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When it comes to budgeting for a new car, many first-time buyers only consider the purchase price and monthly payments.  However, that’s only half the battle.  AAA states that the average cost to own and operate a vehicle in 2018 was $8,849.  If you’re not prepared for the additional expenses, your dream car can quickly become a financial nightmare.  Here are some hidden costs that can sneak up on you.


Unless your name is Fred Flintstone, you’re going to need more than just your feet to get your car moving.  When it comes to buying gas, different cars have different fuel needs.  While most people can get away with using regular grade, some cars require premium gas which is more expensive.  You can estimate your fuel costs by knowing your cars MPG (miles per gallon), how many miles you’re likely to drive and the average gas price.  If you’re looking to save money, there are tricks you can use to improve your gas mileage.

  • Slow down.  Every 5 MPH you drive over 60 MPH reduces your fuel economy by 7%.
  • Take it easy behind the wheel.  Driving aggressively lowers your gas mileage by 15-30% on highways and 10-40% in stop and go traffic.
  • Keep your tires properly inflated. This simple move can improve your gas mileage by 0.6%.


If you plan to lease or finance your car, you may be required to have collision and comprehensive insurance coverage.  Collision insurance protects you if you get into an accident.  Comprehensive insurance will help you pay to replace or repair your vehicle if it’s damaged in an incident outside of your control.  For example, if a tree branch falls on your car or your vehicle is stolen.  Insurance rates are dependent upon a few factors such as where you live, your age, marital status, driving record and the kind of car you drive.  Typically, the more expensive the car the more you can expect to pay in insurance.  According to Insure.com, these are the cheapest cars to insure for 2019.

Rank Make Model Average annual premium
1 Honda Odyssey LX $1,298
2 Jeep Wrangler Sport $1,304
3 Subaru Outback 2.5i $1,306
4 Mazda CX-3 Sport $1,307
5 Honda HR-V LX $1,325
6 Honda CR-V LX $1,333
7 Jeep Renegade Sport $1,338
8 Ford Escape S $1,344
9 Subaru Forester 2.5i $1,347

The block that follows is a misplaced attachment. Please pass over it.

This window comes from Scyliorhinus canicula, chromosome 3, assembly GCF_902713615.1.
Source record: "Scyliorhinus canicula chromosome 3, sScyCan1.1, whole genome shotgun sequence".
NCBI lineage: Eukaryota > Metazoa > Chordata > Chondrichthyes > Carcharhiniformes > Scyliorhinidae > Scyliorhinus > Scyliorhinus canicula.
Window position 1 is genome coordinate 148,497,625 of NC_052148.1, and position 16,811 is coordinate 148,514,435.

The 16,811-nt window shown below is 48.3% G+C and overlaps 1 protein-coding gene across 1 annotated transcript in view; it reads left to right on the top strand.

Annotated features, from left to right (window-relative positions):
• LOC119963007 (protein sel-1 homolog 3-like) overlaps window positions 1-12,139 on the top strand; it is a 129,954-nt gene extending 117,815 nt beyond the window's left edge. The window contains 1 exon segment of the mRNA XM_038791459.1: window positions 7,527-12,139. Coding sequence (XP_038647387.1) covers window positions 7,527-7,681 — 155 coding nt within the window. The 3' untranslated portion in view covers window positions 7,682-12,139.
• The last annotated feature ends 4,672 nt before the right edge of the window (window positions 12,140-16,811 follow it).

10 Jeep Compass Sport $1,349

Registration and inspections

You can’t legally drive your car without it being registered.  Each state has its own method for calculating registration fees.  Some places charge a flat rate while others charge based on your vehicles weight, age or value.  Certain states also require periodic safety and emissions inspections, so you need to set aside money for that too.


Your vehicle’s not going to make it to 100,000 miles if it’s not properly serviced and maintained.  Experts recommend checking your lights, tire inflation and condition, windshield washer fluid and engine oil level monthly.  Additionally, your car is going to need oil changes, brake services, tires and trips to the car wash.  None of which are free.  To keep your car running smoothly, we suggest following the maintenance schedule in your owner’s manual.


Many people have dreams of living in a big city like Manhattan but don’t realize how much of a struggle it can be to find street parking.  As a result, you may have no choice but to pay for a monthly parking spot which isn’t cheap.  You can easily pay around $400 for monthly parking in NYC.  No matter where you live you may still be required to pay for parking when you visit certain areas.  This may mean dropping a couple quarters in a meter or paying an hourly rate in a parking garage.  Keep in mind, many garages raise their rates tremendously during big events.


Once you sign on the dotted line and drive your car off the lot it starts losing its value.  New vehicles depreciate by 20 percent within the first year.  By 60 months, it’s only worth 39 percent of its original sticker price.  That’s not good news if you’re planning to resell your car down the line.  However, some vehicles hold their value better than others.  For 2019, the Toyota Tacoma, Jeep Wrangler and Toyota Tundra have the best resale value.  Kelley Blue Book states they hold more than 56% of their resale value after 60 months.

Traffic violations

Many drivers know the traffic laws but still try to break the rules anyway.  At some point your luck is going to run out and the cops will catch you.  Depending on the violation, your insurance rate may increase when it’s time to renew your policy.  According to Insurance.com, here’s how much of a jump you can expect.

Violation Percent increase
DUI/DWI first offense 79%
Reckless driving 73%
Operating a vehicle in a race (highway racing) 71%
Speeding 30+ over limit 30%
Careless driving 26%
Texting while driving 23%
Distracted driving 22%
Speeding ticket 16-29 MPH over limit 22%
Improper/illegal pass 20%
Speeding ticket 1-15 MPH over limit 20%
Following too closely 20%
Improper turn 20%
Failure to yield 20%
Failure to stop 19%
Talking on cellphone while driving 16%
Driving without a license or permit 12%
Driving without insurance 10%
Seat belt infraction 3%